LEXINGTON, Ky. (April 16, 2018) – Like many young adults, Sarah Guthrie had very little experience dealing with the death of a loved one. When her father was admitted to the hospital for a sudden illness in summer 2016, she expected an ideal outcome: he would receive treatment, get better and go home.
But by the time her father arrived at UK HealthCare, his kidneys and liver were already failing. As he grew sicker, she began to understand that he would not be with her much longer.
“I was totally unprepared for how to handle it,” she said. “I have loving and supportive friends and family, but as an only child, I’ve never felt more alone and helpless.”
During her father’s stay at UK, Guthrie was introduced to Bluegrass Care Navigators, formerly known as Hospice of the Bluegrass. Working with Guthrie, the hospice team developed a plan to keep her father comfortable during his final days.
“If it was not for hospice, I don’t know how I would have dealt with this,” Guthrie said. “The compassion they showed for my father and me was nothing short of miraculous.”
Dealing with end-of-life care is a difficult prospect both for the patient and the loved ones who are trying to support them through the process, while also needing support for themselves. In an effort to improve access to compassionate care for terminally ill patients, Bluegrass Care Navigators recently launched a new inpatient hospice unit at UK HealthCare. The new space provides specialized end-of-life care for patients dealing with a variety of advanced diseases, including cardiac, pulmonary, renal, liver and neurological diseases and cancer.
“Our inpatient teams have cared for patients throughout UK Medical Center for some years, yet this new unit will provide our patients and families the chance to enjoy calm, relaxed surroundings along with our expert hospice care,” said Liz Fowler, president & chief executive officer of Bluegrass Care Navigators.
Located on the third floor of UK’s Ben F. Roach Building, the hospice care center has 10 private rooms and a common room and kitchen to provide many of the comforts of home for families and patients. Additionally, the center has expanded visitation hours to allow the family more time with their loved one.
The new facility is one of only a handful of hospice inpatient care centers in the country located in an academic medical center. This unique collaboration offers opportunities to provide expert care as well as training and education on hospice and palliative medicine.
While UK HealthCare has operated virtual hospice beds for years, the new inpatient unit is evidence of the enterprise’s belief in the benefits of hospice care and the importance of having a dedicated staff of hospice experts available for patients who need them.
“Our focus is always doing the right thing for our patients,” said Colleen Swartz, chief nurse executive and chief administrative officer for UK HealthCare. “When the patient and the family come to a decision that the ‘right thing’ for them is hospice care, it is a privilege for us to be able to offer this care option in a location that makes for an easy, seamless transition from one care environment to another.”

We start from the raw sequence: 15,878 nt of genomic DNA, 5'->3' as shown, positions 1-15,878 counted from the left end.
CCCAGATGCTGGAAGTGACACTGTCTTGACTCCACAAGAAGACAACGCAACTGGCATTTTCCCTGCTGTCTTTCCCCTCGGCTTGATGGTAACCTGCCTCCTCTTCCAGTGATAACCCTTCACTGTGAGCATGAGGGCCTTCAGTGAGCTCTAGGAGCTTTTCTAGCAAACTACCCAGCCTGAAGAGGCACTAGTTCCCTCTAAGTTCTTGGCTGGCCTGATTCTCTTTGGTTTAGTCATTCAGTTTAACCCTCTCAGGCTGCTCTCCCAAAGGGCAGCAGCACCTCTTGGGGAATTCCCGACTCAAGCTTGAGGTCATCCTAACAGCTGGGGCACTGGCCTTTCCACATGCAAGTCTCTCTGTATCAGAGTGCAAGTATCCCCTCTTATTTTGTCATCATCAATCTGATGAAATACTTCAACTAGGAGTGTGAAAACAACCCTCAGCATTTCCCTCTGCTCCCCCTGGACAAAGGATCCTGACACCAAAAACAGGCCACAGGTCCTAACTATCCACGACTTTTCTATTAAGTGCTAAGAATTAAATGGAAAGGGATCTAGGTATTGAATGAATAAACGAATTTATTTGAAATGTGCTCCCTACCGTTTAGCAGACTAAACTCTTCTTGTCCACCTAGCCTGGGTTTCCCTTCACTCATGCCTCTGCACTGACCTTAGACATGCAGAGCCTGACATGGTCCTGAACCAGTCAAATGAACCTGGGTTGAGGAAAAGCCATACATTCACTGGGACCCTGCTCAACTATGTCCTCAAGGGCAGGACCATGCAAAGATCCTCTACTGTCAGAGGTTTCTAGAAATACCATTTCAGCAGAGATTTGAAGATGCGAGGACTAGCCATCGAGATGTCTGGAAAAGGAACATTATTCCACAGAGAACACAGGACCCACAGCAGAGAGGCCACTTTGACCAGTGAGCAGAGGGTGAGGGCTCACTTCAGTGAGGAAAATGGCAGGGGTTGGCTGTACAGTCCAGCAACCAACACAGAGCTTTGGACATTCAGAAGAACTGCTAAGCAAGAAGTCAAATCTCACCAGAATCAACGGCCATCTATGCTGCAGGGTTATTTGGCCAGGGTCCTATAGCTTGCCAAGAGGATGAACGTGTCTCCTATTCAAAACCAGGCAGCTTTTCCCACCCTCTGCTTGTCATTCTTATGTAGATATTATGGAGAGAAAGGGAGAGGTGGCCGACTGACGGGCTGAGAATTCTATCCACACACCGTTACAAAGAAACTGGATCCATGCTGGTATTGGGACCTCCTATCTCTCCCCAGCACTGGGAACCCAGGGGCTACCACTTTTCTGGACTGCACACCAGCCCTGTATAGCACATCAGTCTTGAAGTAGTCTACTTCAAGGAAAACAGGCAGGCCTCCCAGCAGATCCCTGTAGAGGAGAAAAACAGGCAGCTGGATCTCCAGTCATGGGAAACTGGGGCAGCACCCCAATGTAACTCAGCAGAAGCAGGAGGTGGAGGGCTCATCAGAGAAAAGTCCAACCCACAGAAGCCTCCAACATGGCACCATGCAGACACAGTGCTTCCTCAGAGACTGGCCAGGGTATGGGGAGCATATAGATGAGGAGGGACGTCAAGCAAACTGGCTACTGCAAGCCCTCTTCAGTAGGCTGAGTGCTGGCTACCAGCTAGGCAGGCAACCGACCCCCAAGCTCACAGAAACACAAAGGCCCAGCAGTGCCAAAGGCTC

Inpatient hospice care involves expert symptom management for hospice patients in a homelike hospital setting, providing round-the-clock medical and nursing care to manage distressing symptoms. Specially trained staff and volunteers carry out a patient-focused plan of care developed by the hospice team in collaboration with the patient, family, and attending physician.
Though some patients may remain at the hospice care center to the end, the goal is to manage symptoms so that the patient may return home as soon as possible, where Bluegrass Care Navigators’ home hospice team will continue to provide care.
“For 40 years, Bluegrass Care Navigators has provided expert care for the final months of life, including medical, nursing, emotional and spiritual support for patients and their families,” said Bo Cofield, chief clinical operations officer at UK HealthCare. “We are fortunate to have them here caring for our patients.”
For Guthrie, the hospice experts at Bluegrass Care Navigators not only helped manage her father’s physical symptoms, but brought him moments of joy in his final days: first, they arranged for his beloved dog, Maverick, to come stay with him in his hospital room at UK.
And when Guthrie spoke to the hospice counselors about the realization that her father would not be there to walk her down the aisle at her wedding, the team arranged a private room at the hospital for the two to have their own “first dance” with the song of their choice.
“In the four short weeks I had with my father in the hospital, they helped me fill our remaining time together with love, compassion, understanding, and most of all, dignity,” said Guthrie, who now volunteers for the organization. “Without Bluegrass Care Navigators and UK, I would not have these memories, and I know this new hospice unit will help other families make those last memories possible.”